[meteorite-list] Italian Team Claims to Have Revived Meteorite Bacteria

From: Matteo Chinellato <mcomemeteorite2000_at_meteoritecentral.com>
Date: Thu Apr 22 09:46:23 2004
Message-ID: <20010513071902.61074.qmail_at_web10302.mail.yahoo.com>

I have contacted approximately 4 days one of the
university professors who have made this discovery,
but for the moment have ago not had no news on the
name of the meteorite in which it has been made the
discovery. Tomorrow, if I do not receive no answer,
telephone directly to the interested one for having

Salutes Matteo

--- Ron Baalke <baalke_at_zagami.jpl.nasa.gov> ha
scritto: >
> Italian Team Claims to Have Revived Meteorite
> Bacteria
> space.com
> 11 May 2001
> An Italian team reportedly has found and revived
> bacteria harbored in an
> ancient meteorite, a finding that points to the
> existence of
> extraterrestrial life but has yet to pass scientific
> muster.
> Bruno D'Argenio of the Italian National Research
> Council (CNR) in Naples and
> Giuseppe Geraci of the University of Naples
> discovered the bacteria, called
> "cryms" or cristallomicrobi, within the crystalline
> structure of space rocks
> found in several parts of the world, the Italian
> newspaper La Stampa
> reported.
> The bacteria could be 2 billion years old and
> resisted the extreme pressures
> and temperatures of entering Earth's atmosphere
> while inside the meteorite,
> the researchers say. They publicized their findings
> at a press conference to
> the Italian Space Agency in Rome, Reuters reported
> earlier this week.
> The bacteria bear DNA chemistry identical to that
> within Earth-based life,
> reproduce normally and are sensitive to antibiotics,
> the researchers say. In
> addition, the reports indicate the cryms were found
> in several other Earth
> rocks -- which could contradict the claim of
> extraterrestrial origins.
> If true, the finding would support not only the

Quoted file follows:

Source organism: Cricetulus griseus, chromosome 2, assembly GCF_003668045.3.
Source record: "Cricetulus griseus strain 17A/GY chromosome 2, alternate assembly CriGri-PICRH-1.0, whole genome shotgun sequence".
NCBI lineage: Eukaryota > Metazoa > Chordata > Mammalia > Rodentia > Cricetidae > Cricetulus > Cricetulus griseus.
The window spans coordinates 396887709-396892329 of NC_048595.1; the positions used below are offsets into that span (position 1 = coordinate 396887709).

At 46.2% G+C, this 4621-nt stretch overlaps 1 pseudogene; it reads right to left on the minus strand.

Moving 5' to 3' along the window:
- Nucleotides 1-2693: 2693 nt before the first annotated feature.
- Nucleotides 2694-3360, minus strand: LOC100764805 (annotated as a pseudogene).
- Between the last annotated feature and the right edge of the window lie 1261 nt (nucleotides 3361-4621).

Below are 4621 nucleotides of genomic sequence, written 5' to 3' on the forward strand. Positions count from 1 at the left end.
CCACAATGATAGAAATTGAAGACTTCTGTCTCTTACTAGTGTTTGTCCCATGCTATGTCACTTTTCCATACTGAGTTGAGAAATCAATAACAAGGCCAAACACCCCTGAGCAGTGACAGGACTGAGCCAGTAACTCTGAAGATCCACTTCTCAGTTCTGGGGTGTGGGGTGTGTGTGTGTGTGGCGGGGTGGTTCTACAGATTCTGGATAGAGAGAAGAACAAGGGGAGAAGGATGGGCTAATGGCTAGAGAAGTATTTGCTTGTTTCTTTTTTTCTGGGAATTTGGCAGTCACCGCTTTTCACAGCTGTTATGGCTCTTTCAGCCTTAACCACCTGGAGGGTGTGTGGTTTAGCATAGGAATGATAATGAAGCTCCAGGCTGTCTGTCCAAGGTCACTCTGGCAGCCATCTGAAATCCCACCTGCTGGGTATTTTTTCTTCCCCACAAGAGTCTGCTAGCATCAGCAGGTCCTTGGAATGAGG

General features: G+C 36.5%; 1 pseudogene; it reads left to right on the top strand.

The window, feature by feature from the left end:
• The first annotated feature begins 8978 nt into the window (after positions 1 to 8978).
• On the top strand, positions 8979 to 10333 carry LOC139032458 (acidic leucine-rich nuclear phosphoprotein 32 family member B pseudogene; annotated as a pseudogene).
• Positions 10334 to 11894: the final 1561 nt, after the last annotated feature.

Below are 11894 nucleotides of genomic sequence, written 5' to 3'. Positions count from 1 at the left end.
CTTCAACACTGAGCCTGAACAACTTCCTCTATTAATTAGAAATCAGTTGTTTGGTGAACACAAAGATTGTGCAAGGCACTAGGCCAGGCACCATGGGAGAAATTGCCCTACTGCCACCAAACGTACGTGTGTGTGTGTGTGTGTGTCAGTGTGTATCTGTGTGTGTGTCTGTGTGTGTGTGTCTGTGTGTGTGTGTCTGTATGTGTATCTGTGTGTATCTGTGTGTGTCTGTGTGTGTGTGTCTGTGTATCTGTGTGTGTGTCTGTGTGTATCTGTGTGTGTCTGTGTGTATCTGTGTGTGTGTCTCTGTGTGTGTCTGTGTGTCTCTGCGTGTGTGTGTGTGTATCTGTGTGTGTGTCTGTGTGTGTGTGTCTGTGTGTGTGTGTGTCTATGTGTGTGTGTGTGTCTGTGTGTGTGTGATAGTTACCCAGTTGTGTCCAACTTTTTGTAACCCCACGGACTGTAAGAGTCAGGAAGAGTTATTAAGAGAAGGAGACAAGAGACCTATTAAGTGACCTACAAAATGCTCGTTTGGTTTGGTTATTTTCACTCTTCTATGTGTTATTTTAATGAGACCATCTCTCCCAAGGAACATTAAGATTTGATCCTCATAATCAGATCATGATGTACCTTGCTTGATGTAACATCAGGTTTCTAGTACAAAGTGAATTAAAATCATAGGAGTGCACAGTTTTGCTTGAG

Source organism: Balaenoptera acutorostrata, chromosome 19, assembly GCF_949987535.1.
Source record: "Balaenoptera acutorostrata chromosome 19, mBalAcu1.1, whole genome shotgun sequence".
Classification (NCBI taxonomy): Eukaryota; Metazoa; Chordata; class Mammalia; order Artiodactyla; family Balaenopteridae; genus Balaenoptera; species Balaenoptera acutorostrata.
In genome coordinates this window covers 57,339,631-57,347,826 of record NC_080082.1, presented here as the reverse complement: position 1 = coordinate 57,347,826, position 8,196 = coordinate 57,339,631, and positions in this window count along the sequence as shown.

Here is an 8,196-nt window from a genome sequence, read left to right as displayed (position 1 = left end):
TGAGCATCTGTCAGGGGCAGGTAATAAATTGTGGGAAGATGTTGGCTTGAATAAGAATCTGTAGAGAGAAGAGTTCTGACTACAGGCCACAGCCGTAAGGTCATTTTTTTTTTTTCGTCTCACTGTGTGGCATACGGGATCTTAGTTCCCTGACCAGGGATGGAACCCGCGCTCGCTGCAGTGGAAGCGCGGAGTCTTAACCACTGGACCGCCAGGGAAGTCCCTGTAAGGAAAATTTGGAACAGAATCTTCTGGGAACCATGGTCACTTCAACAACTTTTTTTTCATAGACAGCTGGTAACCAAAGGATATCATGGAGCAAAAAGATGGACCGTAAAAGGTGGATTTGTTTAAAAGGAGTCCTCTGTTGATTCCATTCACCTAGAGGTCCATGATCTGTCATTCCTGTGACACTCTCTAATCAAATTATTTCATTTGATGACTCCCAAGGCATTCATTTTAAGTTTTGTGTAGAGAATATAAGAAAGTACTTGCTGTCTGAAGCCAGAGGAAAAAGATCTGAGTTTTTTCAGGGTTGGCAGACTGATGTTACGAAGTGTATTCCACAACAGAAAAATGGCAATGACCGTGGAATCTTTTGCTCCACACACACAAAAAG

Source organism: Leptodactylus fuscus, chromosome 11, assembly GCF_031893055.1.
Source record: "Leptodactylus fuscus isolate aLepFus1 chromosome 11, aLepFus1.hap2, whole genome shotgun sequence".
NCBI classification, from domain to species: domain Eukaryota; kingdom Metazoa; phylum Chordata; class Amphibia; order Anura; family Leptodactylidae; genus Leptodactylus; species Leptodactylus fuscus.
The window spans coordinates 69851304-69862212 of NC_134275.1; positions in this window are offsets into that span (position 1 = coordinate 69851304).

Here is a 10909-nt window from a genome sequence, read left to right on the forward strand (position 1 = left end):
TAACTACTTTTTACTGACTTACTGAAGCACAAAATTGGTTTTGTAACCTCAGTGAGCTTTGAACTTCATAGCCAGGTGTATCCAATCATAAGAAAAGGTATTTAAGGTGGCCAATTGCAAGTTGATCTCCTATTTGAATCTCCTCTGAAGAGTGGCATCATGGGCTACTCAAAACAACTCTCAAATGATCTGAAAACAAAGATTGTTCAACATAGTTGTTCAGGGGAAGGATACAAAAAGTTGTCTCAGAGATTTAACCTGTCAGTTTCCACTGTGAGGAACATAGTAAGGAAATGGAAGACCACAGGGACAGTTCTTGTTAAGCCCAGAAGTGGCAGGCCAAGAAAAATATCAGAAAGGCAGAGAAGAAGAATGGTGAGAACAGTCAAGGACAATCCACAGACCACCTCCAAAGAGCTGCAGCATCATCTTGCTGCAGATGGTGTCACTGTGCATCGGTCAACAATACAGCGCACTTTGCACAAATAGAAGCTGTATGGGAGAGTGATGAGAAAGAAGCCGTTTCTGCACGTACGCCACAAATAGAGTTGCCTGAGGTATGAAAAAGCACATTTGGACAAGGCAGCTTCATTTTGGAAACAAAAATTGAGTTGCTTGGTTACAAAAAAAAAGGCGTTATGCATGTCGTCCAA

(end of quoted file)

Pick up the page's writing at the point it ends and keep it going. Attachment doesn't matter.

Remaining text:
> existence of life beyond
> Earth but a theory that life came here from space,
> rather than emerging from
> a primordial soup on this planet.
> NASA scientist Everett K. Gibson, who has suffered
> his share of slings and
> arrows for ongoing work on Martian meteorites that
> can be interpreted as
> bearing signs of fossilized life, was quite
> skeptical of the Italian
> reports, noting they provided no detail on where the
> meteorites were found.
> Gibson, a senior scientist at NASA's Johnson Space
> Center, was the co-leader
> of a group that announced evidence in 1996 that
> could be interpreted as
> ancient life in a Martian meteorite.
> "In this case," Gibson said of the Italian findings,
> "there is not enough
> evidence that we see from the report to assume
> anything other than the
> characterization that it's similar to 50 terrestrial
> rocks," Gibson said.
> "That strongly suggests that what they are seeing is
> something from a
> contaminant."
> Those who study early life on Earth use eight
> criteria for judging whether a
> sample is likely to bear signs of life, he said. The
> toughest hurdle
> requires researchers to demonstrate that the
> chemistry in their rock comes
> indeed from the rock, not from chemistry the rock
> has picked up in its
> travels.
> The Italian sample quite likely was contaminated by
> Earth bacteria or
> chemical factors upon arrival, Gibson said, with
> bacteria borne via
> atmospheric or surface gases.
> "It's extremely likely that [incoming meteorite]
> material will pick up
> contaminants from the Earth," he said. "These are
> terrestrial bacteria. So
> the burden of proof lies with the investigator to
> prove that what he has is
> truly indigenous from the sample he is studying."
> In an open letter to La Stampa, Ennio Marsella, also
> of the CNR, likened his
> colleagues' findings to the 1996 discovery. He
> called the creatures
> "dormant" bacteria with the ability to endure
> indefinitely within the
> crystalline structure of rocks.
> Cryms measure a few ten-thousandths of a millimeter
> or smaller, Marsella
> said. Extracted from rocks on Earth, they can, "with
> rather simple
> techniques, once placed in the appropriate
> conditions," regain mobility and
> begin to reproduce, he said.
> Scientists have long debated the origin of life on
> Earth, with life dated
> back 3.8 billion years, just half a billion years
> after the birth of the
> planet. Some researchers believe comets transported
> life to Earth, while
> others say some form of electromagnetic radiation
> catalyzed a combination of
> chemicals on Earth to jump-start life.
> _______________________________________________
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Received on Sun 13 May 2001 03:19:02 AM PDT

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